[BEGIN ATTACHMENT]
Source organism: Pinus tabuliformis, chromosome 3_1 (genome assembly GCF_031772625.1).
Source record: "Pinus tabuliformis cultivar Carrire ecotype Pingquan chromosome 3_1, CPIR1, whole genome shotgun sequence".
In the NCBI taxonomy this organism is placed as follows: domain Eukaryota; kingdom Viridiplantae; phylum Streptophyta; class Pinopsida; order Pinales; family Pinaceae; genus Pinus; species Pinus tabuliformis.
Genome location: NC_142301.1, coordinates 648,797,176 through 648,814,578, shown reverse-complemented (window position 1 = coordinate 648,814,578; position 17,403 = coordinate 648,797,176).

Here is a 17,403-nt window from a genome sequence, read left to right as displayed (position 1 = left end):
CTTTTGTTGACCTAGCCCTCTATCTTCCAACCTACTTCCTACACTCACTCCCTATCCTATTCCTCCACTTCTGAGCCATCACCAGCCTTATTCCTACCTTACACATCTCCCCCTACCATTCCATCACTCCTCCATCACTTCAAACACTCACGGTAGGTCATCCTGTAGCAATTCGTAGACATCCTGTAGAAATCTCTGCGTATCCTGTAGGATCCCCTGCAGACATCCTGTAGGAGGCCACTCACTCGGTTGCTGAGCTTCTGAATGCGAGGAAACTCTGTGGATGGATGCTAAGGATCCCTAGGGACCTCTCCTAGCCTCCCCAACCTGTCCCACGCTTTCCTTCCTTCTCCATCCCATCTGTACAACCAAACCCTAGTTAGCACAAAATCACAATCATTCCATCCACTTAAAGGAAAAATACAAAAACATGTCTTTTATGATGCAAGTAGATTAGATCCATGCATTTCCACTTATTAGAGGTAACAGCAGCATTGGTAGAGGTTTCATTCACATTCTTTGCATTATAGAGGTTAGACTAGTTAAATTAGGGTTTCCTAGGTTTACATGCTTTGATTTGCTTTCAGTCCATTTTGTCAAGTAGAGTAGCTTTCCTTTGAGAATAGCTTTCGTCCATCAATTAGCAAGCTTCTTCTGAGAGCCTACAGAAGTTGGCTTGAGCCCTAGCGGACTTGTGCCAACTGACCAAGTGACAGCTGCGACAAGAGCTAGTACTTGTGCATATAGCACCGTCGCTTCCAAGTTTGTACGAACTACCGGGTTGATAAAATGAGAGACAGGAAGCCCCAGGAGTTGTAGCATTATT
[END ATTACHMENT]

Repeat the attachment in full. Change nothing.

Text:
Source organism: Pinus tabuliformis, chromosome 3_1 (genome assembly GCF_031772625.1).
Source record: "Pinus tabuliformis cultivar Carrire ecotype Pingquan chromosome 3_1, CPIR1, whole genome shotgun sequence".
In the NCBI taxonomy this organism is placed as follows: domain Eukaryota; kingdom Viridiplantae; phylum Streptophyta; class Pinopsida; order Pinales; family Pinaceae; genus Pinus; species Pinus tabuliformis.
Genome location: NC_142301.1, coordinates 648,797,176 through 648,814,578, shown reverse-complemented (window position 1 = coordinate 648,814,578; position 17,403 = coordinate 648,797,176).

Here is a 17,403-nt window from a genome sequence, read left to right as displayed (position 1 = left end):
CTTTTGTTGACCTAGCCCTCTATCTTCCAACCTACTTCCTACACTCACTCCCTATCCTATTCCTCCACTTCTGAGCCATCACCAGCCTTATTCCTACCTTACACATCTCCCCCTACCATTCCATCACTCCTCCATCACTTCAAACACTCACGGTAGGTCATCCTGTAGCAATTCGTAGACATCCTGTAGAAATCTCTGCGTATCCTGTAGGATCCCCTGCAGACATCCTGTAGGAGGCCACTCACTCGGTTGCTGAGCTTCTGAATGCGAGGAAACTCTGTGGATGGATGCTAAGGATCCCTAGGGACCTCTCCTAGCCTCCCCAACCTGTCCCACGCTTTCCTTCCTTCTCCATCCCATCTGTACAACCAAACCCTAGTTAGCACAAAATCACAATCATTCCATCCACTTAAAGGAAAAATACAAAAACATGTCTTTTATGATGCAAGTAGATTAGATCCATGCATTTCCACTTATTAGAGGTAACAGCAGCATTGGTAGAGGTTTCATTCACATTCTTTGCATTATAGAGGTTAGACTAGTTAAATTAGGGTTTCCTAGGTTTACATGCTTTGATTTGCTTTCAGTCCATTTTGTCAAGTAGAGTAGCTTTCCTTTGAGAATAGCTTTCGTCCATCAATTAGCAAGCTTCTTCTGAGAGCCTACAGAAGTTGGCTTGAGCCCTAGCGGACTTGTGCCAACTGACCAAGTGACAGCTGCGACAAGAGCTAGTACTTGTGCATATAGCACCGTCGCTTCCAAGTTTGTACGAACTACCGGGTTGATAAAATGAGAGACAGGAAGCCCCAGGAGTTGTAGCATTATT